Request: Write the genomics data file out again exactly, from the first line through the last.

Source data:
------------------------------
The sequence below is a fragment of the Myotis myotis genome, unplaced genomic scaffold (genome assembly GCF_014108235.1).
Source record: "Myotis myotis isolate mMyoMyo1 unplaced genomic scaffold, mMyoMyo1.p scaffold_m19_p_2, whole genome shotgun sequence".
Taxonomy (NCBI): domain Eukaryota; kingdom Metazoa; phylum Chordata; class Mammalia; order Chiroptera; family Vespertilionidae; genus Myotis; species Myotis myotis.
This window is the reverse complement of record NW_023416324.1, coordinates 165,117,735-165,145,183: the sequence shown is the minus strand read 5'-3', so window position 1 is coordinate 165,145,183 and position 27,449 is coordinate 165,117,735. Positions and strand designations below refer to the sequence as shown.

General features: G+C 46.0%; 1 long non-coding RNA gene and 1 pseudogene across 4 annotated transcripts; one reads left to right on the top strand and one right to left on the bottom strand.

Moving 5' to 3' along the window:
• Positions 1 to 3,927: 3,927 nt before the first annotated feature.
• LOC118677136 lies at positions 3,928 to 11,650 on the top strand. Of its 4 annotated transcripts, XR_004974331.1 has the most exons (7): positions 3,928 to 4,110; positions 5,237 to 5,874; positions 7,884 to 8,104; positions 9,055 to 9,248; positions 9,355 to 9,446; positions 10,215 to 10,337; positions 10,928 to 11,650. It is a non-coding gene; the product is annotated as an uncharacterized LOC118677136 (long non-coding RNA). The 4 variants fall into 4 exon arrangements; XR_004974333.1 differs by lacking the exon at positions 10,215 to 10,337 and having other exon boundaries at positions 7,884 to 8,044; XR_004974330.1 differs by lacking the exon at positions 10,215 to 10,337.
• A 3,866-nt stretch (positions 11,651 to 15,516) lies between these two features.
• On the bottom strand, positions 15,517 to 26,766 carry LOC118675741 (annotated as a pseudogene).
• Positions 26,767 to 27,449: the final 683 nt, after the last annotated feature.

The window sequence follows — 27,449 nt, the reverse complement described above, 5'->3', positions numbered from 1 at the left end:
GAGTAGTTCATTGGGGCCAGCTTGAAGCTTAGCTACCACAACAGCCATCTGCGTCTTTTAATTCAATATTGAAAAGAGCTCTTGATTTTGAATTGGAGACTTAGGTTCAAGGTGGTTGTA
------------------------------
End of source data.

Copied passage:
The sequence below is a fragment of the Myotis myotis genome, unplaced genomic scaffold (genome assembly GCF_014108235.1).
Source record: "Myotis myotis isolate mMyoMyo1 unplaced genomic scaffold, mMyoMyo1.p scaffold_m19_p_2, whole genome shotgun sequence".
Taxonomy (NCBI): domain Eukaryota; kingdom Metazoa; phylum Chordata; class Mammalia; order Chiroptera; family Vespertilionidae; genus Myotis; species Myotis myotis.
This window is the reverse complement of record NW_023416324.1, coordinates 165,117,735-165,145,183: the sequence shown is the minus strand read 5'-3', so window position 1 is coordinate 165,145,183 and position 27,449 is coordinate 165,117,735. Positions and strand designations below refer to the sequence as shown.

General features: G+C 46.0%; 1 long non-coding RNA gene and 1 pseudogene across 4 annotated transcripts; one reads left to right on the top strand and one right to left on the bottom strand.

Moving 5' to 3' along the window:
• Positions 1 to 3,927: 3,927 nt before the first annotated feature.
• LOC118677136 lies at positions 3,928 to 11,650 on the top strand. Of its 4 annotated transcripts, XR_004974331.1 has the most exons (7): positions 3,928 to 4,110; positions 5,237 to 5,874; positions 7,884 to 8,104; positions 9,055 to 9,248; positions 9,355 to 9,446; positions 10,215 to 10,337; positions 10,928 to 11,650. It is a non-coding gene; the product is annotated as an uncharacterized LOC118677136 (long non-coding RNA). The 4 variants fall into 4 exon arrangements; XR_004974333.1 differs by lacking the exon at positions 10,215 to 10,337 and having other exon boundaries at positions 7,884 to 8,044; XR_004974330.1 differs by lacking the exon at positions 10,215 to 10,337.
• A 3,866-nt stretch (positions 11,651 to 15,516) lies between these two features.
• On the bottom strand, positions 15,517 to 26,766 carry LOC118675741 (annotated as a pseudogene).
• Positions 26,767 to 27,449: the final 683 nt, after the last annotated feature.

The window sequence follows — 27,449 nt, the reverse complement described above, 5'->3', positions numbered from 1 at the left end:
GAGTAGTTCATTGGGGCCAGCTTGAAGCTTAGCTACCACAACAGCCATCTGCGTCTTTTAATTCAATATTGAAAAGAGCTCTTGATTTTGAATTGGAGACTTAGGTTCAAGGTGGTTGTA